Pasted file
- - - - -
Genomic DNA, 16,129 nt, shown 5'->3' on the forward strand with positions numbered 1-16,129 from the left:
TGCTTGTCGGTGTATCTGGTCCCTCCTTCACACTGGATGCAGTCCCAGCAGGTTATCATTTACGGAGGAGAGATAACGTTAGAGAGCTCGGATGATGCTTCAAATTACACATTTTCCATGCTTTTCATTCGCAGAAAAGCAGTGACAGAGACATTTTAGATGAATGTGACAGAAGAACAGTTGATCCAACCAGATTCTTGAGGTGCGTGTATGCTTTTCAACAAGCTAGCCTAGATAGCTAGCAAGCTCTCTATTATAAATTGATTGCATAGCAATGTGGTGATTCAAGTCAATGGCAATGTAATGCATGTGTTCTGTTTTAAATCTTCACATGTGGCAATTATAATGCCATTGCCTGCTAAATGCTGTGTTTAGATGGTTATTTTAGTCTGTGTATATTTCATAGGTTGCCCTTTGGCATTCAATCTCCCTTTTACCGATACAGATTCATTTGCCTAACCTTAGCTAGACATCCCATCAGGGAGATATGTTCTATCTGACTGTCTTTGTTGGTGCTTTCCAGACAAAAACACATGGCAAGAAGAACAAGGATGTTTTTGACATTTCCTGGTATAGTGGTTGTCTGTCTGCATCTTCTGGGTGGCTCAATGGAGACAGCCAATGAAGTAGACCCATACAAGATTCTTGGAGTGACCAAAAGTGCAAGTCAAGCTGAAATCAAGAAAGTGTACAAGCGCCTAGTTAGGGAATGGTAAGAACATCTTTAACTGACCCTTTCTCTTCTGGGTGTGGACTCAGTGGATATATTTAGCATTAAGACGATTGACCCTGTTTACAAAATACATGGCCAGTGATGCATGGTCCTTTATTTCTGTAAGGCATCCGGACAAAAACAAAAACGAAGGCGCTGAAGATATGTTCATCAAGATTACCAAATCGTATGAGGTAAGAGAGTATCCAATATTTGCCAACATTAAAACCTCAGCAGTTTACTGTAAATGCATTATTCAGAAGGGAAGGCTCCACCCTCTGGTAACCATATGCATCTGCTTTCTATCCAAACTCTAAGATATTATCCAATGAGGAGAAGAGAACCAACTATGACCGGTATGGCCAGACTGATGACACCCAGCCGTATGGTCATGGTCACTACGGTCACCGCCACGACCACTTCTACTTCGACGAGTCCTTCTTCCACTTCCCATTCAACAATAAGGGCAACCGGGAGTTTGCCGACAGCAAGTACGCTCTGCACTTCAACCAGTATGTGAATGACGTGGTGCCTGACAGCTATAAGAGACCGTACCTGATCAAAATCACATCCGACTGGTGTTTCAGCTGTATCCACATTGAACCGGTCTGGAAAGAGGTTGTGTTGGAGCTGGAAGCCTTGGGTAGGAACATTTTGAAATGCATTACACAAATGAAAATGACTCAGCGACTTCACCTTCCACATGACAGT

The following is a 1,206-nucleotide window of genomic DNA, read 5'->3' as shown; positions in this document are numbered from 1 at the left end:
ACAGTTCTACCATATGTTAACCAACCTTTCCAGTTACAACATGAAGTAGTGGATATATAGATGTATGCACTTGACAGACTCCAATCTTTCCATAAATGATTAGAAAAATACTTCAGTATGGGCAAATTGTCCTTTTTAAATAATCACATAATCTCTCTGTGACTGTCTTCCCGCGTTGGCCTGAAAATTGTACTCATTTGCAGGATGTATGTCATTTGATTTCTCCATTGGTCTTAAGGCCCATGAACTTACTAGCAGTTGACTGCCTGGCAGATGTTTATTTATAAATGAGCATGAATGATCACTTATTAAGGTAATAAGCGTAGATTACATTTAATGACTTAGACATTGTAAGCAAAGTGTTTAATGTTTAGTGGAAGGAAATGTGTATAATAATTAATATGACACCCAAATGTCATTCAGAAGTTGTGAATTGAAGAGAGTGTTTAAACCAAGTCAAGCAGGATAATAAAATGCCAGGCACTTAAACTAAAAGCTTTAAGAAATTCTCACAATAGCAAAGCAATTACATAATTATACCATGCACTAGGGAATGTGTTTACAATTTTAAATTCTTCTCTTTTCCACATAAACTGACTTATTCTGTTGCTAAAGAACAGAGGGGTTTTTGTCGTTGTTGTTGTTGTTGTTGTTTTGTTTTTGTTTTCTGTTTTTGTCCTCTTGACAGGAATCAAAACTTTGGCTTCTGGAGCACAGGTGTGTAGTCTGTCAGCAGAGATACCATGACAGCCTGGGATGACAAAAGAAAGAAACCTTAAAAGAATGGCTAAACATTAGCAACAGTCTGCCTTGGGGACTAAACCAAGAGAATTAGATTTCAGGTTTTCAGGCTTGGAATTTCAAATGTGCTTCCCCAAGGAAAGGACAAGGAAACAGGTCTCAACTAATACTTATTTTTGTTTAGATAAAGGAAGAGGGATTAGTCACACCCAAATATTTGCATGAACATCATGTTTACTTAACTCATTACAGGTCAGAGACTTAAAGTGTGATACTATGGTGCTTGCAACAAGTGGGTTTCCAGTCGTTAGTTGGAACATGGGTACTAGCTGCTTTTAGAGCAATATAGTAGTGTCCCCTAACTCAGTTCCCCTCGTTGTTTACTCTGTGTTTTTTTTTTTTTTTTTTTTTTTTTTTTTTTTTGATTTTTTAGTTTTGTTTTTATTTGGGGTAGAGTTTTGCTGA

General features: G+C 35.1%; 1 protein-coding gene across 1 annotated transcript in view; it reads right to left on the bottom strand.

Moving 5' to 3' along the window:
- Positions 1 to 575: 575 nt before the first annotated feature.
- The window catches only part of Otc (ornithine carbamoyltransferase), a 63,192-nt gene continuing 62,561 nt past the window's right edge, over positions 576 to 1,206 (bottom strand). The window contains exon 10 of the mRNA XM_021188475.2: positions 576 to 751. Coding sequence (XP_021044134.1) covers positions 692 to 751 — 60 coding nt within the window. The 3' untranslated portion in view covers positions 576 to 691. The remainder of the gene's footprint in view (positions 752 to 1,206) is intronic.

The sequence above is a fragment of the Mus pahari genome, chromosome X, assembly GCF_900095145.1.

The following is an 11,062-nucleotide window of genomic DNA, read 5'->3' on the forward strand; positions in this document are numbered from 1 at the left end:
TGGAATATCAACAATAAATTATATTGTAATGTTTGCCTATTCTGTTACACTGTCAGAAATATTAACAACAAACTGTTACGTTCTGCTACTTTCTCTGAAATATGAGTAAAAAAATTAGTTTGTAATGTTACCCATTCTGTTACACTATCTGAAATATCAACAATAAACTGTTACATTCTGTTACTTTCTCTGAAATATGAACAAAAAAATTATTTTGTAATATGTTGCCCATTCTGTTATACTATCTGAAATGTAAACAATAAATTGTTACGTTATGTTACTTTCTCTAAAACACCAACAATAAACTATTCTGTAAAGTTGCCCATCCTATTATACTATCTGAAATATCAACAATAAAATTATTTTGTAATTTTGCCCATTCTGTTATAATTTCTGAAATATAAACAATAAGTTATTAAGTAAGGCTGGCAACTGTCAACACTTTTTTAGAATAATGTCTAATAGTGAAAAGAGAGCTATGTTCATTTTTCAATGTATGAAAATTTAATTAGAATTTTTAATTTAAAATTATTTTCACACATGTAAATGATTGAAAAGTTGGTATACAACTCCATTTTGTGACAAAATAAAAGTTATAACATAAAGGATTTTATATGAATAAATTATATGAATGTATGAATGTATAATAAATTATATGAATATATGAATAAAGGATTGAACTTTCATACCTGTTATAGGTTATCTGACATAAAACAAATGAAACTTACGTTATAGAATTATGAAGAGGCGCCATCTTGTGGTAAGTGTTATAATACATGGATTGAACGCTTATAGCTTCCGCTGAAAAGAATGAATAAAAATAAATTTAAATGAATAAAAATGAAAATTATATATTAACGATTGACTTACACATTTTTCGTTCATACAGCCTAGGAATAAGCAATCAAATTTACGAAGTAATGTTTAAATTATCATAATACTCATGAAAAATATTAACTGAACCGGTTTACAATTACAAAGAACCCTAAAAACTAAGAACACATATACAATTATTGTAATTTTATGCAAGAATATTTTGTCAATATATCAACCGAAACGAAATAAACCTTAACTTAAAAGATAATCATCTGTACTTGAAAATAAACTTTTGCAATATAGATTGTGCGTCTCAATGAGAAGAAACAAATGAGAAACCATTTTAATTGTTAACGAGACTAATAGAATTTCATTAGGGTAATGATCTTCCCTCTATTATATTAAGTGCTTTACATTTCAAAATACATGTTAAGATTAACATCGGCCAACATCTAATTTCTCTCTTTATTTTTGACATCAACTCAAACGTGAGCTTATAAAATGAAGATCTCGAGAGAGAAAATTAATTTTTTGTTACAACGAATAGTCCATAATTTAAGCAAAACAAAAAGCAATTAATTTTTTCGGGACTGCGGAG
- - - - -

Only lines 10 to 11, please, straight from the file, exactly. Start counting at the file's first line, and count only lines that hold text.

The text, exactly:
The following is an 11,062-nucleotide window of genomic DNA, read 5'->3' on the forward strand; positions in this document are numbered from 1 at the left end:
TGGAATATCAACAATAAATTATATTGTAATGTTTGCCTATTCTGTTACACTGTCAGAAATATTAACAACAAACTGTTACGTTCTGCTACTTTCTCTGAAATATGAGTAAAAAAATTAGTTTGTAATGTTACCCATTCTGTTACACTATCTGAAATATCAACAATAAACTGTTACATTCTGTTACTTTCTCTGAAATATGAACAAAAAAATTATTTTGTAATATGTTGCCCATTCTGTTATACTATCTGAAATGTAAACAATAAATTGTTACGTTATGTTACTTTCTCTAAAACACCAACAATAAACTATTCTGTAAAGTTGCCCATCCTATTATACTATCTGAAATATCAACAATAAAATTATTTTGTAATTTTGCCCATTCTGTTATAATTTCTGAAATATAAACAATAAGTTATTAAGTAAGGCTGGCAACTGTCAACACTTTTTTAGAATAATGTCTAATAGTGAAAAGAGAGCTATGTTCATTTTTCAATGTATGAAAATTTAATTAGAATTTTTAATTTAAAATTATTTTCACACATGTAAATGATTGAAAAGTTGGTATACAACTCCATTTTGTGACAAAATAAAAGTTATAACATAAAGGATTTTATATGAATAAATTATATGAATGTATGAATGTATAATAAATTATATGAATATATGAATAAAGGATTGAACTTTCATACCTGTTATAGGTTATCTGACATAAAACAAATGAAACTTACGTTATAGAATTATGAAGAGGCGCCATCTTGTGGTAAGTGTTATAATACATGGATTGAACGCTTATAGCTTCCGCTGAAAAGAATGAATAAAAATAAATTTAAATGAATAAAAATGAAAATTATATATTAACGATTGACTTACACATTTTTCGTTCATACAGCCTAGGAATAAGCAATCAAATTTACGAAGTAATGTTTAAATTATCATAATACTCATGAAAAATATTAACTGAACCGGTTTACAATTACAAAGAACCCTAAAAACTAAGAACACATATACAATTATTGTAATTTTATGCAAGAATATTTTGTCAATATATCAACCGAAACGAAATAAACCTTAACTTAAAAGATAATCATCTGTACTTGAAAATAAACTTTTGCAATATAGATTGTGCGTCTCAATGAGAAGAAACAAATGAGAAACCATTTTAATTGTTAACGAGACTAATAGAATTTCATTAGGGTAATGATCTTCCCTCTATTATATTAAGTGCTTTACATTTCAAAATACATGTTAAGATTAACATCGGCCAACATCTAATTTCTCTCTTTATTTTTGACATCAACTCAAACGTGAGCTTATAAAATGAAGATCTCGAGAGAGAAAATTAATTTTTTGTTACAACGAATAGTCCATAATTTAAGCAAAACAAAAAGCAATTAATTTTTTCGGGACTGCGGAG